Formula 1 will trial a new race format at three grands prix during the 2021 season after its proposal to introduce sprint qualifying races was approved ahead of this weekend's Portuguese Grand Prix.

Following lengthy discussions, F1 chiefs and the 10 teams have formally agreed to try out a radical experiment to shake-up the weekend format at three races this year. 

The new format was agreed following a meeting of the F1 Commission on Monday, where all the teams, the FIA and the commercial rights holder had to vote.

28 votes were required for the proposals to be approved with each team having one vote, while the FIA and the commercial rights holder had 10 votes each. 

The shorter sprint races are set to take place at Silverstone during the British Grand Prix in July before it is adopted for the Italian Grand Prix at Monza and one undecided non-European race - likely to be Brazil.

At the selected events, Friday will consist of one 60-minute practice session followed by a qualifying session in the afternoon to determine the grid for the 100km sprint race. 

Friday's traditional second practice will be moved to Saturday morning, ahead of the sprint qualifying race, the results of which will then decide the starting grid for Sunday’s main event.

Reduced points - 3, 2, 1 - will be on offer for the top three finishers but there will be no podium presentation as F1 does not want the new format to detract from the significance of Sunday's main event. 

F1 has also confirmed Parc Fermé conditions will apply from the start of qualifying on Friday - ensuring teams don't build cars specifically suited for the new format and to limit the number of hours required for preparing the car for the following day.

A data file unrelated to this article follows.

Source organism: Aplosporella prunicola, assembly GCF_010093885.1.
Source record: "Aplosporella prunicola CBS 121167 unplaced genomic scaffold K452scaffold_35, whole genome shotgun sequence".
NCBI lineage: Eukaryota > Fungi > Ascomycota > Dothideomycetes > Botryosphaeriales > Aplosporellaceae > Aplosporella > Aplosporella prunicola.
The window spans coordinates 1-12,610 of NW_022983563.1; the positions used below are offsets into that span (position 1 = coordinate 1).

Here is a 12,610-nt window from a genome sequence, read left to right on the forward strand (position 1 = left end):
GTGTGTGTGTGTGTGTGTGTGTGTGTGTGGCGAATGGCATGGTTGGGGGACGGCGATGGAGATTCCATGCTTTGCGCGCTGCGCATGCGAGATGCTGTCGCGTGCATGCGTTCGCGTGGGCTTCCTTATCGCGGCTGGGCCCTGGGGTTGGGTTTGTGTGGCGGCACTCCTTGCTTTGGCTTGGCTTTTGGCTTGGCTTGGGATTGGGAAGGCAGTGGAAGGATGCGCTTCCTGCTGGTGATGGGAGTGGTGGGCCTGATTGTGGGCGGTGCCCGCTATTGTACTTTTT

After the start of sprint qualifying, cars will be under full Parc Fermé conditions and teams will be prohibited from making major changes to their cars for Sunday's main grand prix.

The proposal had been met with wide support by the teams, though they held some reservations over issues concerning the finer details, including the impact the additional three races would have on spend and the implications that could have on the new cost cap.

Further talks were held at the season-opening Bahrain Grand Prix, where teams highlighted their concerns about the extra spend involved.

But a breakthrough was finally made ahead of the second race of the season at Imola after the teams agreed to a financial package to help cover the costs of the three races and potential damage bills.

Speaking of the announcement, F1 CEO Stefano Domenicali said: “We are excited by this new opportunity that will bring our fans an even more engaging race weekend in 2021. Seeing the drivers battling it out over three days will be an amazing experience and I am sure the drivers will relish the fight.

“I am delighted that all the teams supported this plan, and it is a testament to our united efforts to continue to engage our fans in new ways while ensuring we remain committed to the heritage and meritocracy of our sport.”

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